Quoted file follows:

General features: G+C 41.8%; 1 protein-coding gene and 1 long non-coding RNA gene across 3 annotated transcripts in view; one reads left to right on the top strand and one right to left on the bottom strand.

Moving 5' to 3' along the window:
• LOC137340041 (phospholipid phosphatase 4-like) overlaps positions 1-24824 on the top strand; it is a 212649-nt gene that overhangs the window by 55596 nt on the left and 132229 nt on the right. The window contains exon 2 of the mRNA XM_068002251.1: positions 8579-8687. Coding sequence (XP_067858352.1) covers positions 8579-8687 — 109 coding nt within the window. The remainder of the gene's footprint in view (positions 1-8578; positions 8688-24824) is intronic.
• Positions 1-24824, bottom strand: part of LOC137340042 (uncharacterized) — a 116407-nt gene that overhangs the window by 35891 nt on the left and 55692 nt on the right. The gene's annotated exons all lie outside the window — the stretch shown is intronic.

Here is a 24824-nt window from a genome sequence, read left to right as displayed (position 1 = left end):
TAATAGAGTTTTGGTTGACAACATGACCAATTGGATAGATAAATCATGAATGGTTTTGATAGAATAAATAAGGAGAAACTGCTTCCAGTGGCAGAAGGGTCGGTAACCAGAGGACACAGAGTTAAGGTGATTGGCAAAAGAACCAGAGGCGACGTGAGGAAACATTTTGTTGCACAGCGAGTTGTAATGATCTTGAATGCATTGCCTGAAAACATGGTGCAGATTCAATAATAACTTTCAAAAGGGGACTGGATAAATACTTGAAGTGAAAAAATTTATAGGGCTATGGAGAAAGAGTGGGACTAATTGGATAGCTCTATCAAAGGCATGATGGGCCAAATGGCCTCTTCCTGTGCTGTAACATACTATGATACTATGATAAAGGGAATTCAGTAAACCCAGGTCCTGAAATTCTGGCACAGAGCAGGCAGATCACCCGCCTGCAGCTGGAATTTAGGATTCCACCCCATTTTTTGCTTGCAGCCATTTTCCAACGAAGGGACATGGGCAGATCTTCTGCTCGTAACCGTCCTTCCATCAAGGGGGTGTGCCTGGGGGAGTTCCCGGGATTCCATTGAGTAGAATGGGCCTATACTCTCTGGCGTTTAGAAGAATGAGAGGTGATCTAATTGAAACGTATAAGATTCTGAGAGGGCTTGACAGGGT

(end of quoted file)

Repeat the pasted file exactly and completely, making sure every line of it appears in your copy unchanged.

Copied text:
General features: G+C 41.8%; 1 protein-coding gene and 1 long non-coding RNA gene across 3 annotated transcripts in view; one reads left to right on the top strand and one right to left on the bottom strand.

Moving 5' to 3' along the window:
• LOC137340041 (phospholipid phosphatase 4-like) overlaps positions 1-24824 on the top strand; it is a 212649-nt gene that overhangs the window by 55596 nt on the left and 132229 nt on the right. The window contains exon 2 of the mRNA XM_068002251.1: positions 8579-8687. Coding sequence (XP_067858352.1) covers positions 8579-8687 — 109 coding nt within the window. The remainder of the gene's footprint in view (positions 1-8578; positions 8688-24824) is intronic.
• Positions 1-24824, bottom strand: part of LOC137340042 (uncharacterized) — a 116407-nt gene that overhangs the window by 35891 nt on the left and 55692 nt on the right. The gene's annotated exons all lie outside the window — the stretch shown is intronic.

Here is a 24824-nt window from a genome sequence, read left to right as displayed (position 1 = left end):
TAATAGAGTTTTGGTTGACAACATGACCAATTGGATAGATAAATCATGAATGGTTTTGATAGAATAAATAAGGAGAAACTGCTTCCAGTGGCAGAAGGGTCGGTAACCAGAGGACACAGAGTTAAGGTGATTGGCAAAAGAACCAGAGGCGACGTGAGGAAACATTTTGTTGCACAGCGAGTTGTAATGATCTTGAATGCATTGCCTGAAAACATGGTGCAGATTCAATAATAACTTTCAAAAGGGGACTGGATAAATACTTGAAGTGAAAAAATTTATAGGGCTATGGAGAAAGAGTGGGACTAATTGGATAGCTCTATCAAAGGCATGATGGGCCAAATGGCCTCTTCCTGTGCTGTAACATACTATGATACTATGATAAAGGGAATTCAGTAAACCCAGGTCCTGAAATTCTGGCACAGAGCAGGCAGATCACCCGCCTGCAGCTGGAATTTAGGATTCCACCCCATTTTTTGCTTGCAGCCATTTTCCAACGAAGGGACATGGGCAGATCTTCTGCTCGTAACCGTCCTTCCATCAAGGGGGTGTGCCTGGGGGAGTTCCCGGGATTCCATTGAGTAGAATGGGCCTATACTCTCTGGCGTTTAGAAGAATGAGAGGTGATCTAATTGAAACGTATAAGATTCTGAGAGGGCTTGACAGGGT